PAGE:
The New (Old) Rijksmuseum

This museum was founded in The Hague in 1800, mostly to hold the collections of the Dutch Stadtholders. By then it was known as the National Art Gallery. By 1808 King Louis Napoleon, indeed brother of Napoleon Bonaparte, moved the museum to Amsterdam. Paintings owned by the city, such as The Night Watch by Rembrandt became part of the collection.

In 1863, there was a design contest for a new building for the Rijksmuseum, but none of the submissions was considered to be of sufficient quality. Pierre Cuypers also participated in the contest and his submission reached the second place. In 1876 a new contest was held and this time Pierre Cuypers won. The design was a combination of gothic and renaissance elements. The construction began on October 1, 1876. On both the inside and the outside, the building was richly decorated with references to Dutch art history. Another contest was held for these decorations. The winners were B. van Hove and J.F. Vermeylen for the sculptures, G. Sturm for the tile tableaux and painting and W.F. Dixon for the stained glass. The museum was opened at its new location on July 13, 1885.

The front of the museum is located at Stadhouderskade, but on the other side it has a prominent position on the Museumplein, nowadays among the Van Gogh Museum, the Stedelijk Museum Amsterdam [modern art], and the world-famous Concertgebouw.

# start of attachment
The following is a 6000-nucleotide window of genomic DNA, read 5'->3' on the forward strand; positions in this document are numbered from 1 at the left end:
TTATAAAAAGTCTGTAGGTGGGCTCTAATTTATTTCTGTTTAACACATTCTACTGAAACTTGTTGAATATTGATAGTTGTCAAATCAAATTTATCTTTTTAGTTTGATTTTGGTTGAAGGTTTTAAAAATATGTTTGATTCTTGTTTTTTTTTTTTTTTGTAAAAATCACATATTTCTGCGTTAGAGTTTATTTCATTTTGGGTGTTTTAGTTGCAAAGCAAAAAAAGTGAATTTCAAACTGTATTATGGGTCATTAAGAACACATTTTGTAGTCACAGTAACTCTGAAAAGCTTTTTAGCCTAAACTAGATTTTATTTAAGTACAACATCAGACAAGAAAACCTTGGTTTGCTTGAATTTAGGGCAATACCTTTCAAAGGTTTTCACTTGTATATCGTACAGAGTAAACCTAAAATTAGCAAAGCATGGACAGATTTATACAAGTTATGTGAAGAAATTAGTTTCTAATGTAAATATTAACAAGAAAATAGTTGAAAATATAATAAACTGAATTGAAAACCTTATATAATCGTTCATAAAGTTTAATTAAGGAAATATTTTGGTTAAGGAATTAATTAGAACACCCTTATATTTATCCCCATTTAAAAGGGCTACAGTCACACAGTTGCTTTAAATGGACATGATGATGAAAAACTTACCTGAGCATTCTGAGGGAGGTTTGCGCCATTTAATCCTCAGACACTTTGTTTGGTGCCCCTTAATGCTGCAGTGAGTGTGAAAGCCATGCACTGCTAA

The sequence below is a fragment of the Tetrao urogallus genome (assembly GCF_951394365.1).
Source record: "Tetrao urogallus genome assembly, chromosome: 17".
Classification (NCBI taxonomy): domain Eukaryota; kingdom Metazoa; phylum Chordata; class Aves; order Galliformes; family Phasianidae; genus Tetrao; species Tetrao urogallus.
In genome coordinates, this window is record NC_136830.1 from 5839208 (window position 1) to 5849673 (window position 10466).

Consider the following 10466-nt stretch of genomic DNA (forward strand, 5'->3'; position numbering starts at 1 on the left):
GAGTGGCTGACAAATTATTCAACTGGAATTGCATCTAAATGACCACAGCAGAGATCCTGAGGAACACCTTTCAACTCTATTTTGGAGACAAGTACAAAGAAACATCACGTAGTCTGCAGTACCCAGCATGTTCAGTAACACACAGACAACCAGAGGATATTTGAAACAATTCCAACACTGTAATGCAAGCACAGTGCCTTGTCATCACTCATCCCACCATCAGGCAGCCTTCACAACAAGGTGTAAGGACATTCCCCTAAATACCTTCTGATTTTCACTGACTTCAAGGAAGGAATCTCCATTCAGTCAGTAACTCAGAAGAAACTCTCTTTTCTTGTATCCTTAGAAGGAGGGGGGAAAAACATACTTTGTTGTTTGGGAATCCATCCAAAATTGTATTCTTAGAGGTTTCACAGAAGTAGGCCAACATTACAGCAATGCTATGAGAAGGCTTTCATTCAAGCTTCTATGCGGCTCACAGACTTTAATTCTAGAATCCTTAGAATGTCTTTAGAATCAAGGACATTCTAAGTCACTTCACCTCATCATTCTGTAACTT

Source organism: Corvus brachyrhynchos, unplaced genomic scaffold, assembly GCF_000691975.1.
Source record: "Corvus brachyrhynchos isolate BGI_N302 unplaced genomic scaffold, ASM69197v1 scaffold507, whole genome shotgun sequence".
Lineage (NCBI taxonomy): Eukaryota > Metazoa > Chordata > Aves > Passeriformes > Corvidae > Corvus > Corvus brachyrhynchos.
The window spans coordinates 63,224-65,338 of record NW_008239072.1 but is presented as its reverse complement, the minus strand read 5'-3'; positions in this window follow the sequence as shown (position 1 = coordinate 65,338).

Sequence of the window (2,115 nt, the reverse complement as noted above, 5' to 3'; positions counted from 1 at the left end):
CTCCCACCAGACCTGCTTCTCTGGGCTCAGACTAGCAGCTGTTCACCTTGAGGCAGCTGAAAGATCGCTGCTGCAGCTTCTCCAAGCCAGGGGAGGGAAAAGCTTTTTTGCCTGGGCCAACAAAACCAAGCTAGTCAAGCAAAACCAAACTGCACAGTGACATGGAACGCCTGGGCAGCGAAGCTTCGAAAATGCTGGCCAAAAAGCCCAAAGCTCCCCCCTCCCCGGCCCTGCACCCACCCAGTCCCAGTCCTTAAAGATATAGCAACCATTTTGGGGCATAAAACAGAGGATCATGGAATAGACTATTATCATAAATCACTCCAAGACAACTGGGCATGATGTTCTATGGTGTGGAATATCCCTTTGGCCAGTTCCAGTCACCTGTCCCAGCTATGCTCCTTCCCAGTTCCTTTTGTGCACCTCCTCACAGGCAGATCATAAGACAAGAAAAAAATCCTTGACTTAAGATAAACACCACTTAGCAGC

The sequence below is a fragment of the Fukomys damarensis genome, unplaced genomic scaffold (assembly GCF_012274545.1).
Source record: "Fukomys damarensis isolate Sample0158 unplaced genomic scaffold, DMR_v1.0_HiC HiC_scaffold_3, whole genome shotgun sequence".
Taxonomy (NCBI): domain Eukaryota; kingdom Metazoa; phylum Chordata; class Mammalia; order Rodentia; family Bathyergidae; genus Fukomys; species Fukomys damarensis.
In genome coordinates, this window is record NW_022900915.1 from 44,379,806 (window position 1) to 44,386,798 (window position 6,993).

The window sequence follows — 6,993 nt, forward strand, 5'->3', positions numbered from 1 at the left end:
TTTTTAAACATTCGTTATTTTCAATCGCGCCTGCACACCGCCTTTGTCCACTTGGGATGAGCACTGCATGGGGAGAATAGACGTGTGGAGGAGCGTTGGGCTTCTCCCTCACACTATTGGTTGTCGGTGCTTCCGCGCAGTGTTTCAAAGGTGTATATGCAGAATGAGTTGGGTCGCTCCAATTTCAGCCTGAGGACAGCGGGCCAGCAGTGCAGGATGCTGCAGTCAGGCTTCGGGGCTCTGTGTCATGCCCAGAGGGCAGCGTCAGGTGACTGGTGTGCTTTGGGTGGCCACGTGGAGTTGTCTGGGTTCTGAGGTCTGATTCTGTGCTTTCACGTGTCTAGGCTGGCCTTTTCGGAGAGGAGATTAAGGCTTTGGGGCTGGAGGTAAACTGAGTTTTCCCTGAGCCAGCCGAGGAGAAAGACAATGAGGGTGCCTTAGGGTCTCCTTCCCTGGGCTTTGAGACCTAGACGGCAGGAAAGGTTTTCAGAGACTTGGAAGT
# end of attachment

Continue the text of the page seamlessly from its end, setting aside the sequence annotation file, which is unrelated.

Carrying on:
In 1890 a fragment building was added to the Rijksmuseum. This building was made out of fragments of demolished buildings that together give an overview of the Dutch history of architecture.

In 1906 the hall for the Night Watch was rebuilt. In the interior more changes were made, between the 1920s and 1950s most multi-colored wall decorations were painted over. In the 1960s exposition rooms and several floors were built into the two courtyards. The building had some minor renovations and restorations in 1984, 1995–1996 and 2000. From 2003 until 2013 the Rijksmuseum was restored and renovated based on a design by Spanish architects Antonio Cruz and Antonio Ortiz. Many of the old interior decorations are restored and the floors in the courtyards have been removed.

During the restoration and renovation process only about four hundred of the one-million piece permanent collection were on display in an exhibition called The Masterpieces in the already renovated “fragment building,” nowadays called the Philips wing.

Some 20 years ago I purchased a box about the Rijksmuseum with facsimile sketches and drawings from the period 1863-1908. Some of those are used as accompanying photos by this post.

The renewed Rijksmuseum will open its doors, after HRH Queen Beatrix has done the official opening, on April 13. I on the other hand, as a friend of the museum, can see the difference on April 7.

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